If the velamen appears dried or rotted, it should be stripped off up to where it’s healthy and white, leaving the wiry inner root to help stabilize the plant once it’s in the pot.
Roots Signal Plant Health
At the Orchid Show, you get to see lush, healthy roots close up. At home, your orchid’s roots will usually be contained in its pot. Roots growing out of and over the edge of a pot signal that it’s time for re-potting—which gives you the opportunity to examine your plant for overall root health. Plump, green roots look and are healthy; yellow, spotted, black, or dried out roots indicate that it’s time to re-think how you’re caring for your orchid.
Roots Can Rot
Overwatering is the number one threat to an orchid plant. Orchid roots rot easily if given too much water—with no switch to prevent roots from pulling in excess water, the plant can drown if left standing in a full saucer. That’s one reason why orchid pots typically have extra drainage holes.
To correctly water an orchid, remove the pot from its saucer to the sink. Run water gently but thoroughly through the plant for a minute or two. Then allow the plant to drain completely before returning it to its saucer; repeat weekly.
Orchid roots are awesome! Come see for yourself at the Orchid Show, running through March 13, 2016.
On this Valentine’s Day weekend—which also marks the opening of the Orchid Show!—we share two tales of love, both about the same ravishingly beautiful flower, commonly called the Lady’s Slipper Orchid.
The first story has its roots in the ancient Greek myths. Flower legend says that the goddess Aphrodite (Venus to the Romans) was out hunting with the handsome mortal Adonis, when a powerful storm forced them to seek shelter together in a cave. Love ensued. Post-storm, the lovers ran off—Venus, minus one slipper. A mortal human came across the shoe and reached down to pick it up, when suddenly and magically it transformed into a flower with a slipper-shaped petal of gold.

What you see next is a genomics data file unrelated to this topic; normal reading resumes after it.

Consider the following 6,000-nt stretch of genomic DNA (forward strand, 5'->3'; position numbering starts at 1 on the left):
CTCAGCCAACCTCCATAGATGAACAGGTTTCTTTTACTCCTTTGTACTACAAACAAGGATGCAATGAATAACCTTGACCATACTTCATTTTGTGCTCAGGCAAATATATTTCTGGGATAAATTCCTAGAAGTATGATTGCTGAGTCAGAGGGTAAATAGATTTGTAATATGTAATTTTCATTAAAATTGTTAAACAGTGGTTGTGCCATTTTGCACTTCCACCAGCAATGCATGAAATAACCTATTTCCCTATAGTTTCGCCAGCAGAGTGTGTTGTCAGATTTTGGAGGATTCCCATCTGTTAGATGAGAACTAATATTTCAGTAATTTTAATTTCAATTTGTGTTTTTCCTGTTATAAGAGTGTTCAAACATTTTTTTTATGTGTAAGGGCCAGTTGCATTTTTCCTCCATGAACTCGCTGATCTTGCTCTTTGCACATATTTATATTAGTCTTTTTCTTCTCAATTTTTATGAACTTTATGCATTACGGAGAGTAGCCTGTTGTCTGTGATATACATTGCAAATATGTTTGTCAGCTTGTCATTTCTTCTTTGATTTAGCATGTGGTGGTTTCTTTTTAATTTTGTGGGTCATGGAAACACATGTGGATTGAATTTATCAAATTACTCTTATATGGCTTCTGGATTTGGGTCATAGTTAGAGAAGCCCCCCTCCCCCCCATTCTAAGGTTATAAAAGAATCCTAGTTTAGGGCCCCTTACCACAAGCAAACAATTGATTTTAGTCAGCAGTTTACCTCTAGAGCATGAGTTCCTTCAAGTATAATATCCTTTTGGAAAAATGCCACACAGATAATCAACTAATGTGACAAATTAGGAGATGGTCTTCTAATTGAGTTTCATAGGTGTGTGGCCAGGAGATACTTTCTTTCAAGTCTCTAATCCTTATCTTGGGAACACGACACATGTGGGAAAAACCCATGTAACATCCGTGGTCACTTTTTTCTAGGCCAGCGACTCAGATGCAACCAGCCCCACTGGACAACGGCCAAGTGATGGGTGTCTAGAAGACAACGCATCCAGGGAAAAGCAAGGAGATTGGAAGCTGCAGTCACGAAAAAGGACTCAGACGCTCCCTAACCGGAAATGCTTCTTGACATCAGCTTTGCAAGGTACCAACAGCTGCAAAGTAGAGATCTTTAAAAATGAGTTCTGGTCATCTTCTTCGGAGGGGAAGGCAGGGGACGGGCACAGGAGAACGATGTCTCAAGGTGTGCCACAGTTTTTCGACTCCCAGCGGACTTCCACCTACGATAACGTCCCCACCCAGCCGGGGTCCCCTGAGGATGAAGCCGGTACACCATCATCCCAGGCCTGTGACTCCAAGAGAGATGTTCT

The Lady’s Slipper orchid’s beautiful binomial (two-part) Latin name, Cypripedium calceolus, was given it by none other than Linnaeus himself (Carl von Linné), who listed it in Species Plantarum in 1753. The great botanist packed a lot of meaning into that name: Cyprus was the sacred island of Venus’s birth, pedilon is the word for slipper, and calceolus means little shoe.
The Lady’s Slipper orchid is native to a broad swatch of the temperate world, from Europe through Asia. While still common in some wild areas, the orchid’s beauty has made it over-loved in others—it is now considered extinct in Greece, the very home of its ancient legend.
And that brings us to our second love story.
The flower fervor that swept through Britain in the nineteenth and early twentieth centuries not only raised demand for the exotic plants of the world but also took a toll on the native plants of the English countryside. Loss of habitat and over-collection by humans diminished the native Lady’s Slipper Orchid’s numbers until, in the early 1980s, just one plant remained in the wild in the entire country.
Placed under last-resort protection, it was nurtured along until it gained strength and eventually bloomed. Its seeds were collected and sent to Royal Botanic Gardens, Kew, where a conservation program was put into place. Eventually, the difficult-to-germinate seeds germinated. Seedlings, which take 5 to 10 years to flower, have since been re-introduced into the wild in an attempt to re-populate the species there.
This modern-day love story has devotion and commitment and conservation at its heart.
While there won’t be any Cypripedium calceolus plants in bloom at the Orchid Show (they’re terrestrial orchids that don’t bloom until spring), lots of other slipper orchids in the Paphiopedilum and Phragmipedium genera will capture your imagination and attention.
You can give a gardening book to almost everyone on your list. They will especially love books about food and how to grow it! Regenstein Fruit & Vegetable Garden horticulturist Lisa Hilgenberg adds to her recent Top 10 Gardening Gift Books blog with a follow-up list—plus more titles to find at our Garden Shop (on-site and online).
Order through our Amazon Smile link and 0.5 percent of the profits go to support the Chicago Botanic Garden! Or bookmark smile.amazon.com/ch/36-2225482